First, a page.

The Dead Weather
(Third Man Records)
Dunno bout you, but if someone’s gonna almost name their debut after a Cramps classic, they’d better have their chops together.
And The Dead Weather most assuredly do. This foursome comes to the party dripping pedigree: Jack White (little intro needed), Alison Mosshart from The Kills, Dean Fertita from QOTSA and Raconteur Jack Lawrence.
Horehound may have been recorded in three weeks in Nashville, but we’re not letting the Motor City thing go, for although McKinley Morganfield and Chester Burnett traipsed the songlines from the Delta up the Mississippi to Chicago whereupon they were transformed through the Tesla coil magic of electric blues into Muddy and Wolf, John Lee Hooker took another route: from Clarksdale to Memphis to Dee-troit.
That holy trinity of psycho-geographical hotpoints gives you Horehound’s main musical co-ordinates. The record fairly oozes industrial black snake moan, while also mating garage fractiousness with late 60s blues explosioneers such as the Cream, the Yardbirds and Led Zep. Yep, plenty of hot and sweaty Zeppelinesque action here. The opening ‘60 Feet Tall’ comes on like a cross between ‘Dazed And Confused’, ‘Crawling King Snake’ and a slowed down, dirtied up version of Nick & the Bad Seeds’ ‘Jack The Ripper’, while tracks like ‘Treat Me Like Your Mother’ investigate the relationship between Bonzo-powered Physical Graffiti funk and the kind of big beat promulgated by, I dunno, the Chemical Brothers?
If this all sounds suspiciously like the kind of lurid voodoo PJ trafficked circa To Bring You My Love, well, you wouldn’t be far wrong. Their reworking of Dylan’s ‘New Pony’ (swear to god I didn’t recognise it) could’ve been tossed into Harvey’s lurid pink catsuit set at Glastonbury ’95 and no one would’ve noticed the difference.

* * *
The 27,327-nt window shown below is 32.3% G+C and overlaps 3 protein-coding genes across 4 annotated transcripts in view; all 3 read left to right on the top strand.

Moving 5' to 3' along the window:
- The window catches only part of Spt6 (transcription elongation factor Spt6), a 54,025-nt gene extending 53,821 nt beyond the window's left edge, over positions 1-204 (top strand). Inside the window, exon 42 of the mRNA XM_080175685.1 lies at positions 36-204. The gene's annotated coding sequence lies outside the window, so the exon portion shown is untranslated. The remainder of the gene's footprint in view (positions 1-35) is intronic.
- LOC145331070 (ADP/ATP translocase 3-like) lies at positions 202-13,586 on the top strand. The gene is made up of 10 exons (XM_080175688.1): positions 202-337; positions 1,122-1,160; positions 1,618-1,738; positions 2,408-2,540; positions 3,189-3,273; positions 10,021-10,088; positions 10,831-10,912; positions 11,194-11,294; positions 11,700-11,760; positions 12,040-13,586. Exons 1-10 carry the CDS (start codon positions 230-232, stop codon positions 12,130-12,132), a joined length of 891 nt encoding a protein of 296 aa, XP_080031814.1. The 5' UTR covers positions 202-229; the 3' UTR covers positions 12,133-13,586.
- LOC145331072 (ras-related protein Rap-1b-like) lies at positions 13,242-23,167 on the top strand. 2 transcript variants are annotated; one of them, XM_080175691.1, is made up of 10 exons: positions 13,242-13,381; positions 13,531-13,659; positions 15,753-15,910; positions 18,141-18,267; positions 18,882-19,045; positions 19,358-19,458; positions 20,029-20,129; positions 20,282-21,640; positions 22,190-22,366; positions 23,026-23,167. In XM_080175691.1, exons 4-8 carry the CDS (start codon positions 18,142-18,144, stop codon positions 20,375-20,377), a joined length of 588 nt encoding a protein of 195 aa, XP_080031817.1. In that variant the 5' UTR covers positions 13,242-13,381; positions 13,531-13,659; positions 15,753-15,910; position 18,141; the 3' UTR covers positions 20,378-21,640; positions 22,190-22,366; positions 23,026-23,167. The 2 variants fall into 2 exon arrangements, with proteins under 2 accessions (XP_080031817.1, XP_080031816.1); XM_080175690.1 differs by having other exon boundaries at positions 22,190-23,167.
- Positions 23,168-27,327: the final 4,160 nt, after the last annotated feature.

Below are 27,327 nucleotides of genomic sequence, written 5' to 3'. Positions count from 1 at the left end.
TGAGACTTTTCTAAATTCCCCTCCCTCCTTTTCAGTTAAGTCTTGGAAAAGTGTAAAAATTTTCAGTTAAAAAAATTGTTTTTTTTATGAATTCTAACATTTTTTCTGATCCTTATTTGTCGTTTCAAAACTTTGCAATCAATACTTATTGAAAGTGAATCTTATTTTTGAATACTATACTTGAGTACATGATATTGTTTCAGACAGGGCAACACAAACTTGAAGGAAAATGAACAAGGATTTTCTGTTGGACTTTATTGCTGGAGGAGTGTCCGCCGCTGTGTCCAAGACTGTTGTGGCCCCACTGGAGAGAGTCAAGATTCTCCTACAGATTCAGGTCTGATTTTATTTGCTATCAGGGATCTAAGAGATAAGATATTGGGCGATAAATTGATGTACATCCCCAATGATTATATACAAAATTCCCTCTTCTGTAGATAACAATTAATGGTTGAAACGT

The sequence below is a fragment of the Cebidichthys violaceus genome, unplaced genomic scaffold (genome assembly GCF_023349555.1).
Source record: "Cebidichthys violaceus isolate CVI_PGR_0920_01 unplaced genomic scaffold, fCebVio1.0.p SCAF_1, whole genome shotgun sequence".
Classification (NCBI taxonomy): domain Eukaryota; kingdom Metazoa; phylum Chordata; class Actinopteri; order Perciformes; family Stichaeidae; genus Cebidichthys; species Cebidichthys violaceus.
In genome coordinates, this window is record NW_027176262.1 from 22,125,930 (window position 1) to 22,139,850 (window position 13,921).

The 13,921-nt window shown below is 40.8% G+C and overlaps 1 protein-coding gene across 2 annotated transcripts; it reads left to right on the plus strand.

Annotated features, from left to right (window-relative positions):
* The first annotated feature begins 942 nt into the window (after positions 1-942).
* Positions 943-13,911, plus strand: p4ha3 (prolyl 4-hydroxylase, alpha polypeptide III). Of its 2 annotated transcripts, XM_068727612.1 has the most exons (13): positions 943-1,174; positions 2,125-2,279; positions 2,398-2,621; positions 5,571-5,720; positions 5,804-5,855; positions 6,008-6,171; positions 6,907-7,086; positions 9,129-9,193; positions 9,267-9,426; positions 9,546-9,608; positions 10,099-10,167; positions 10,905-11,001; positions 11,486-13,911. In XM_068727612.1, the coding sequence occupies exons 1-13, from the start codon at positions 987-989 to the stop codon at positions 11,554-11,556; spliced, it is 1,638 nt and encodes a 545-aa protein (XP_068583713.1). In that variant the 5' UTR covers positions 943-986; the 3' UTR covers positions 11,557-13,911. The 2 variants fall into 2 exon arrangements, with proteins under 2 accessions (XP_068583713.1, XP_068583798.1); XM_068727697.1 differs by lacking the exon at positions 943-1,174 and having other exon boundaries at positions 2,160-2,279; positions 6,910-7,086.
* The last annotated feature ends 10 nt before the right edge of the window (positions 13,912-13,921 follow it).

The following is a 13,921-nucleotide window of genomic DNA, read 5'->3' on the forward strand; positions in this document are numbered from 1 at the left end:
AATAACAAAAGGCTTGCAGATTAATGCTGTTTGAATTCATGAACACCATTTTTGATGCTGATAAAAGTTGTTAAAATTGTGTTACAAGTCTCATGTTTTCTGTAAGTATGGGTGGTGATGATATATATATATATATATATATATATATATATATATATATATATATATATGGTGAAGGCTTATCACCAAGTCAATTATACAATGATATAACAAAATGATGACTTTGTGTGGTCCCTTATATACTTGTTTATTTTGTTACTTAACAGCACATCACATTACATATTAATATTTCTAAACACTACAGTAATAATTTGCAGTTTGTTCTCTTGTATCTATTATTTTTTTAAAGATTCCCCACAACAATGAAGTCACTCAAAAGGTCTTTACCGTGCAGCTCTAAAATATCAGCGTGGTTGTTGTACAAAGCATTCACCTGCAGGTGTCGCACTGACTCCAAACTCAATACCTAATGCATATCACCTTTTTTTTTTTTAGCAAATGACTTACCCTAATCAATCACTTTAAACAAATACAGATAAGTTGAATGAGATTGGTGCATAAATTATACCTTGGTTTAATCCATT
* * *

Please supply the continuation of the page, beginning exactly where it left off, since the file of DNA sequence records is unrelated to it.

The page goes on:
Horehound definitely cleaves to rhythm rather than melody – you won’t catch your friendly neighbourhood mailman whistling any of these numbers, although they might just approximate the sound of his skillet-sizzling brain as the silicon chip inside his head switches to overload and he goes postal.
The main thing is, the quartet can play the bejesus out of this stuff. The rhythm section is samurai standard, and while White mightn’t have stretched his songwriting instincts too far this time out, his production and performance skills are pretty much beyond reproach. Plus, he always has a ball when he’s got a foil to play off, particularly one as Morticia-magnetic as Mosshart. Listen to the way they trade licks, nips and bites on ‘I Cut Like A Buffalo’. Fun, and not a million miles away from this year’s wonderful debut by Joe Gideon and the Shark.
They’re good with mood too. ‘Rocking Horse’ is a Mexarcana Calexico mambo with shimmery guitar, demonic day of the dead vocal and blistering Spanish solo. Here, and on the spooky ‘3 Birds’, the band name makes total sense. The air is malevolent, oppressive, thick with suppressed violence, a boiler about to explode.
Steady as she blows.